The Purpose of Taxing: Reducing Demand in the Economy

As our Modern Monetary Theory friends remind us, the purpose of taxes for a country that prints its own currency is to reduce demand in the economy, thereby preventing inflation. Corporate income taxes have this effect indirectly, by reducing the money going to shareholders. If shareholders have less income, they will consume less.[1] This frees up resources for spending in other areas, like President Biden’s investment and recovery package. (There is a small impact of taxes on investment, but we need not spend much time worrying about this.)

The switch from having corporate profits to stock returns as a basis for the corporate income tax will also reduce demand by reducing the need for accountants, lawyers, and others engaged in the tax avoidance/evasion industry. This secondary effect will likely free up tens of billions annually, that would be otherwise spent complying with, avoiding, and enforcing the tax code. These savings may be in the range of 5-10 percent of the money raised through the corporate income tax. Also, since there are big payoffs in the tax avoidance/evasion industry, this switch will eliminate one important source of inequality in the economy.[2]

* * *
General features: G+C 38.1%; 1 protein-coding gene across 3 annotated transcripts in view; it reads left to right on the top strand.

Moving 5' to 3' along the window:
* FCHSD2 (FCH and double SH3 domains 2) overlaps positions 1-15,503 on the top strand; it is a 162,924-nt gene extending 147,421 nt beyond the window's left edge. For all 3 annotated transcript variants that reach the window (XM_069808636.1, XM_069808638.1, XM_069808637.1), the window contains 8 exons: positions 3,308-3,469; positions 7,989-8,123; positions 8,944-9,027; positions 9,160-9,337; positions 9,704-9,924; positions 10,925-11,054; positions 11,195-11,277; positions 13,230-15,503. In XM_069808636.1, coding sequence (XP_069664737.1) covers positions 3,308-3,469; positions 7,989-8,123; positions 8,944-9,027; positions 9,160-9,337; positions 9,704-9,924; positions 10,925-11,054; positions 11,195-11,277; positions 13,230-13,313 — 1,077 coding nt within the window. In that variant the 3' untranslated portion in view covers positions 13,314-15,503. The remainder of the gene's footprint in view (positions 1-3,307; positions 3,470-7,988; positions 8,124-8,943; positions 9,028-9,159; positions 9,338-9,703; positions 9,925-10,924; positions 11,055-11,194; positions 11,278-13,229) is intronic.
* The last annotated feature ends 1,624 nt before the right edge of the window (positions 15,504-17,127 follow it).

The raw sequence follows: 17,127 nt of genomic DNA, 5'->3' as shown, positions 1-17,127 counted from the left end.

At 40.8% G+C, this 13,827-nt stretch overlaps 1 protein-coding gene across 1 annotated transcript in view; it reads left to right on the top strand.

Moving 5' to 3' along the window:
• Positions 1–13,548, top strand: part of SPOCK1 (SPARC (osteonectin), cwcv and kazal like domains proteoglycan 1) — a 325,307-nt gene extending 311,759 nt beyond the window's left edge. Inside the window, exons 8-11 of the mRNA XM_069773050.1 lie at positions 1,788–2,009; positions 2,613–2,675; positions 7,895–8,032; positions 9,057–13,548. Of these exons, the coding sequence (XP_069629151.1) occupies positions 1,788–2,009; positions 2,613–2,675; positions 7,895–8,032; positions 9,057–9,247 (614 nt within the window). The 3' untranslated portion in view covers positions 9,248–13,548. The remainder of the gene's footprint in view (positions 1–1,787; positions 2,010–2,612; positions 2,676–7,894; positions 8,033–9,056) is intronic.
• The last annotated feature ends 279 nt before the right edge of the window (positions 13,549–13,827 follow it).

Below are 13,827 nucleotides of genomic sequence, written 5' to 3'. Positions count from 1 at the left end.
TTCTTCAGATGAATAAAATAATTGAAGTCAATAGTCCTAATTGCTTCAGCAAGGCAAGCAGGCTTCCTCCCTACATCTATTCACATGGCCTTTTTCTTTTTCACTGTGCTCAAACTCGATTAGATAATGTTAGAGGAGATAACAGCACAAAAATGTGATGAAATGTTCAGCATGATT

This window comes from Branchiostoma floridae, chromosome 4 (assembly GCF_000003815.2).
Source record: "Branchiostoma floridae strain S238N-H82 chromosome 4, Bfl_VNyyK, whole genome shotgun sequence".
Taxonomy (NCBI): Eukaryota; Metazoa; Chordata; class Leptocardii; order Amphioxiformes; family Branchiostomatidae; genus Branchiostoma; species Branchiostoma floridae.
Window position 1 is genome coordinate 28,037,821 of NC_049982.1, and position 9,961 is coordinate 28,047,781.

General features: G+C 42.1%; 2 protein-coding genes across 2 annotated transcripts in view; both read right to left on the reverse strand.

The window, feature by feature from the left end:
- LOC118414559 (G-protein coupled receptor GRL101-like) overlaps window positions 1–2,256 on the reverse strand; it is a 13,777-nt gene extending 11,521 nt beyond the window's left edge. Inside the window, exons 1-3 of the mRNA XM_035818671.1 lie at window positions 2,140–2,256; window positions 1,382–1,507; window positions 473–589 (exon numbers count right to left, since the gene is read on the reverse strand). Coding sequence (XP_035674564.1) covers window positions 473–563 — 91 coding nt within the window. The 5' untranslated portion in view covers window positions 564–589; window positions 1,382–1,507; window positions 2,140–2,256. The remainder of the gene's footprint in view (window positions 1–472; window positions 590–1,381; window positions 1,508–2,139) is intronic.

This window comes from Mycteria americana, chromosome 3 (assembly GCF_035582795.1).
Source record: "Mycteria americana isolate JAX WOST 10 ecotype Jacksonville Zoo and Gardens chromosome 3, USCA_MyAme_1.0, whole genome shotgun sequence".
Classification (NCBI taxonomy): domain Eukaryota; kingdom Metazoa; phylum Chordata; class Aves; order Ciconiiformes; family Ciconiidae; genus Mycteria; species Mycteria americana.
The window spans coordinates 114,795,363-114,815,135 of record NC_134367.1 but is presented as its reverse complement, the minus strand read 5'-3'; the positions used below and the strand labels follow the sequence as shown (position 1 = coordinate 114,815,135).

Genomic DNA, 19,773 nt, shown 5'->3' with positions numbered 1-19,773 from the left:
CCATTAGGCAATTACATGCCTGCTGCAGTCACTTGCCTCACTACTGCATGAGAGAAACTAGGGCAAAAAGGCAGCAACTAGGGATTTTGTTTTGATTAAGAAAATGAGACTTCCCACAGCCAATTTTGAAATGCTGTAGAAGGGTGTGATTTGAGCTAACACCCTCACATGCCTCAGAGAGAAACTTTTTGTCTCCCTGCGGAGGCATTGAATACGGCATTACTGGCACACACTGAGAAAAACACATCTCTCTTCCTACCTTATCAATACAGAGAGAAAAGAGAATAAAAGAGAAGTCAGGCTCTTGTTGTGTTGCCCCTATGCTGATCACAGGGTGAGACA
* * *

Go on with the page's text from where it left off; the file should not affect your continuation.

Let’s Make Tax Reform Real

If the Biden administration wants to do a serious overhaul of the tax code, to both raise more money and make it fairer, it is difficult to imagine a better way to go than switching the basis for the corporate income tax from profits to stock returns. It will be a huge step towards simplicity and transparency. This is exactly what we should want in our tax code.

Note.

[1] There also is a wealth effect. Higher corporate taxes lead to lower stock prices, other things equal. Insofar as stockholders spend out of their wealth, a reduction in stock prices should mean they consume less.

[2] Michael Moore’s movie, Capitalism: A Love Story, featured a fascinating segment on “dead peasant insurance policies.” These are life insurance policies that large companies like Walmart take out on their front-line workers, like cashiers. Generally, the workers never know about the policies. The company, not the worker’s family collects when a worker dies. Moore pointed to these policies as an example of the perversity of American capitalism. But, apart from their morbid nature, the real story of dead peasant policies is that someone undoubtedly got very rich from this scheme for smoothing corporate profits and tax liability. There would be many fewer opportunities for great fortunes with a tax system based on stock returns.

Dean Baker is the senior economist at the Center for Economic and Policy Research in Washington, DC.